It’s almost an epidemic in the pandemic, that feeling of ‘meh’.
Nearly two years into the new coronavirus world, much has been written about just how under-whelmed, unenthusiastic and unsatisfied we are with our lives.
In droves we are quitting marriages (my guess is the stats when they come out will make for shocking reading), cities and states (we’ve all seen the frenzied flow-through to property prices in the regions especially).
But we are also jumping jobs.
Indeed, exclusive research for Yahoo Finance by Finder.com.au shows an enormous 42 per cent of Australians are still planning on changing employers within the next six months.
In fact, not just employers. Fourteen per cent of people want to move into a different field of work entirely.
Another 11 per cent are driven by a more flexible lifestyle and are seeking the ‘workplace’ – very possibly a remote one – that will give them that.
And the search for a better working environment extends beyond just conditions; nearly one-in-10 (9 per cent) of us are looking to quit because we don’t enjoy our role and one-in-20 (5 per cent) said it’s because we don’t like our boss.
But, predictably, wanting a larger salary is the number one reason for hunting down a career change – with money motivating one-in-four planned moves (26 per cent).
The psychology behind the stampede to the exit
Shanyn Payne, chief people officer at Finder, said the job-hopping trend is a relatively normal response to coming out of the pandemic.
“There has been a build-up of people wanting to switch jobs over the past couple of years, but didn’t because of COVID-19,” she said.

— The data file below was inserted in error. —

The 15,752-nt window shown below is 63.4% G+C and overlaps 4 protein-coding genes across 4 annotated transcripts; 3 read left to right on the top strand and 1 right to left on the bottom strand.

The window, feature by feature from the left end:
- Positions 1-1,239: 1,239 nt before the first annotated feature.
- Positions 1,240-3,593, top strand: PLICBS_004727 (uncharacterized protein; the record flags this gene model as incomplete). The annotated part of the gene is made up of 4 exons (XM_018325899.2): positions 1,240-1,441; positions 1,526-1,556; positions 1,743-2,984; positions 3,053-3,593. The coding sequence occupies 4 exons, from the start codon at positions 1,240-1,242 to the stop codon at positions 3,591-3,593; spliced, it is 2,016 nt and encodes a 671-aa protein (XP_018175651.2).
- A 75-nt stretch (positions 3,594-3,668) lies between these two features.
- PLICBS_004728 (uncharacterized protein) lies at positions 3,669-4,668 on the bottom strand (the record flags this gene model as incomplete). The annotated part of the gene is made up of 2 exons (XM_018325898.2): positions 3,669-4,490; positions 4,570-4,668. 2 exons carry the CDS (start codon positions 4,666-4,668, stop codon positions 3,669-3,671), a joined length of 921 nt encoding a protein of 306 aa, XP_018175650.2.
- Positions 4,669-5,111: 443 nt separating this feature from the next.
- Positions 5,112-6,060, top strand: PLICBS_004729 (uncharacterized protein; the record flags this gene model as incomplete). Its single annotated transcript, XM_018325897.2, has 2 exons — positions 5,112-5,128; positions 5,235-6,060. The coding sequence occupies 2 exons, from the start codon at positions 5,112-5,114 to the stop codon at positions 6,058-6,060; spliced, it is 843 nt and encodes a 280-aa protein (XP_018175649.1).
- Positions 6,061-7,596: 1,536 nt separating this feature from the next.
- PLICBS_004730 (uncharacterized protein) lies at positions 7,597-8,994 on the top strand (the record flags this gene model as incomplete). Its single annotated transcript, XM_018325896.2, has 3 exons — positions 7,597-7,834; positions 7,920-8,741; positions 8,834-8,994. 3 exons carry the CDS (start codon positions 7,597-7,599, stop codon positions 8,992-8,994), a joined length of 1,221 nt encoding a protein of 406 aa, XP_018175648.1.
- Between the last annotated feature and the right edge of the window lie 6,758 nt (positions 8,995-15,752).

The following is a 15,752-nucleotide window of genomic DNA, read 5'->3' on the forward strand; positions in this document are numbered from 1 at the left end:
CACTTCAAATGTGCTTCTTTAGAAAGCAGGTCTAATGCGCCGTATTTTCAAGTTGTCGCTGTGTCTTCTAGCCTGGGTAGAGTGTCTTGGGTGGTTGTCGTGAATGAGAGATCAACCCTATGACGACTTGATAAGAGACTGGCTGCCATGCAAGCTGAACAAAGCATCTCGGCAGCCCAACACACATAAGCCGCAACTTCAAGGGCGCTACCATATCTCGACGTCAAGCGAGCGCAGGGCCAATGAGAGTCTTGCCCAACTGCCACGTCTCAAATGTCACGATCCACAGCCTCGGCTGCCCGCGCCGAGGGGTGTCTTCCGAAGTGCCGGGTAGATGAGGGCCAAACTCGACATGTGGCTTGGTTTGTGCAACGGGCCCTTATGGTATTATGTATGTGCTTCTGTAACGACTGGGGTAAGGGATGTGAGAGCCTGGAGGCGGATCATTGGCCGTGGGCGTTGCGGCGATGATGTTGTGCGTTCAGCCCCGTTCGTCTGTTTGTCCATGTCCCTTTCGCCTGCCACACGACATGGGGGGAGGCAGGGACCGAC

“The Eastern states are now out of lockdown and Australia’s economy is beginning to recover, which translates to greater job security.”
But the en masse push is passion-related too. We now want our jobs to be personally, as well as financially, rewarding… and to suit our way of life.
“The pandemic has shed light on what people want out of work, whether that’s flexible working arrangements or simply something they’re more passionate about,” Payne said.
Who is most likely to demand a job that fits in with their bigger picture goals?
Finder’s research shows Millennials (54 per cent) and Gen Z (52 per cent) will represent the largest cohorts of future job jumpers, compared with just 29 per cent of Gen X-ers and a mere 8 per cent of Baby Boomers.
That the Boomers aren’t ‘bouncing’ around as much implies they are more satisfied with their lot in life.
But it’s also an attitude and, perhaps, an apathy thing.
“Young people are typically less afraid to jump between jobs. They are less established in their careers and still figuring out what they want to do,” Payne says.
So what drives the different generations?
The research found 35 per cent of Gen Z and 34 per cent of Millennial workers are job-hunting because they want a higher salary. This is a fair bit higher than the 26 per cent average across the population.
What about men versus women?
Nearly half (47 per cent) of male workers are preparing for a job switch, as opposed to 35 per cent of female ones.
It’s also interesting in the context of how Australians compare with work patterns of the rest of the world.
Here, as a nation we are already more likely to jump from gig to gig.
Greeks show the most job loyalty, with 56 per cent of them staying for longer than 10 years.
Then come Italians (54 per cent), the Portuguese (50 per cent), Japanese (48 per cent) and Slovenians (47 per cent).
And way down towards the bottom of the loyalty list come Australians, at just 26 per cent.
Only New Zealanders (26 per cent), Chileans (24 per cent) and Columbians (20 per cent) are less likely to stick around for 10 years.
With so many Aussies opting to quit, it will be interesting to see where we rank in the next job tenure survey.